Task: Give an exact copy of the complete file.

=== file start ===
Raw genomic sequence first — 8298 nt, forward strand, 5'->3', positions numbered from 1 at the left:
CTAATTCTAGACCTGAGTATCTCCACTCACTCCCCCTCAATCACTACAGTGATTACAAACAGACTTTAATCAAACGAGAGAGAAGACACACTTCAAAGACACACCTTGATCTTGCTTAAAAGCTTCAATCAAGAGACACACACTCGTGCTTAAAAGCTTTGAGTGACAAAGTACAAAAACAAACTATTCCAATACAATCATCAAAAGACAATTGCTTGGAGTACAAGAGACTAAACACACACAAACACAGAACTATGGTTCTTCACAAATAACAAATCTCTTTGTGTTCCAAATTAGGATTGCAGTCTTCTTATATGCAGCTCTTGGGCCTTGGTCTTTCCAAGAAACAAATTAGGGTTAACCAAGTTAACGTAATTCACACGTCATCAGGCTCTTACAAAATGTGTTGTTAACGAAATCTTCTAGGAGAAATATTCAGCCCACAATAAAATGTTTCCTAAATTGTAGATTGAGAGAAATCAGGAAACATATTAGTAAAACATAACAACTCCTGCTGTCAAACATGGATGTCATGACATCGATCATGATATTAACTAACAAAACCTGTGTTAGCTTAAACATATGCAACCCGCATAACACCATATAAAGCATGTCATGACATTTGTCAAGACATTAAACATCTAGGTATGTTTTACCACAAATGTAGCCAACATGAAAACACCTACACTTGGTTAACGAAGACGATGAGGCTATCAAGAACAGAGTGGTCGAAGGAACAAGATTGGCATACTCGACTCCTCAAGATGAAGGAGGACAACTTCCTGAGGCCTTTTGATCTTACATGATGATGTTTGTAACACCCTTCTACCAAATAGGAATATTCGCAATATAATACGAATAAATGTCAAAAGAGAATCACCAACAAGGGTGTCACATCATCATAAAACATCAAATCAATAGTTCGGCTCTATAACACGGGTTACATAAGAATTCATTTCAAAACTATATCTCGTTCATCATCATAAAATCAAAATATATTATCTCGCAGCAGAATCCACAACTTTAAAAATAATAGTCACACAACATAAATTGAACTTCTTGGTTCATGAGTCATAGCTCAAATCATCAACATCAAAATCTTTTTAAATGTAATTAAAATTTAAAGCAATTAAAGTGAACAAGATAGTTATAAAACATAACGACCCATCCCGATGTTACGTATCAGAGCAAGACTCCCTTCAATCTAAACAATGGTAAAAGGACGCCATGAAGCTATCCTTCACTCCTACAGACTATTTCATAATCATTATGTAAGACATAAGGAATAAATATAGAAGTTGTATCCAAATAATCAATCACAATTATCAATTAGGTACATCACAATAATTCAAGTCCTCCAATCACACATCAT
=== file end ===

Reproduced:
Raw genomic sequence first — 8298 nt, forward strand, 5'->3', positions numbered from 1 at the left:
CTAATTCTAGACCTGAGTATCTCCACTCACTCCCCCTCAATCACTACAGTGATTACAAACAGACTTTAATCAAACGAGAGAGAAGACACACTTCAAAGACACACCTTGATCTTGCTTAAAAGCTTCAATCAAGAGACACACACTCGTGCTTAAAAGCTTTGAGTGACAAAGTACAAAAACAAACTATTCCAATACAATCATCAAAAGACAATTGCTTGGAGTACAAGAGACTAAACACACACAAACACAGAACTATGGTTCTTCACAAATAACAAATCTCTTTGTGTTCCAAATTAGGATTGCAGTCTTCTTATATGCAGCTCTTGGGCCTTGGTCTTTCCAAGAAACAAATTAGGGTTAACCAAGTTAACGTAATTCACACGTCATCAGGCTCTTACAAAATGTGTTGTTAACGAAATCTTCTAGGAGAAATATTCAGCCCACAATAAAATGTTTCCTAAATTGTAGATTGAGAGAAATCAGGAAACATATTAGTAAAACATAACAACTCCTGCTGTCAAACATGGATGTCATGACATCGATCATGATATTAACTAACAAAACCTGTGTTAGCTTAAACATATGCAACCCGCATAACACCATATAAAGCATGTCATGACATTTGTCAAGACATTAAACATCTAGGTATGTTTTACCACAAATGTAGCCAACATGAAAACACCTACACTTGGTTAACGAAGACGATGAGGCTATCAAGAACAGAGTGGTCGAAGGAACAAGATTGGCATACTCGACTCCTCAAGATGAAGGAGGACAACTTCCTGAGGCCTTTTGATCTTACATGATGATGTTTGTAACACCCTTCTACCAAATAGGAATATTCGCAATATAATACGAATAAATGTCAAAAGAGAATCACCAACAAGGGTGTCACATCATCATAAAACATCAAATCAATAGTTCGGCTCTATAACACGGGTTACATAAGAATTCATTTCAAAACTATATCTCGTTCATCATCATAAAATCAAAATATATTATCTCGCAGCAGAATCCACAACTTTAAAAATAATAGTCACACAACATAAATTGAACTTCTTGGTTCATGAGTCATAGCTCAAATCATCAACATCAAAATCTTTTTAAATGTAATTAAAATTTAAAGCAATTAAAGTGAACAAGATAGTTATAAAACATAACGACCCATCCCGATGTTACGTATCAGAGCAAGACTCCCTTCAATCTAAACAATGGTAAAAGGACGCCATGAAGCTATCCTTCACTCCTACAGACTATTTCATAATCATTATGTAAGACATAAGGAATAAATATAGAAGTTGTATCCAAATAATCAATCACAATTATCAATTAGGTACATCACAATAATTCAAGTCCTCCAATCACACATCAT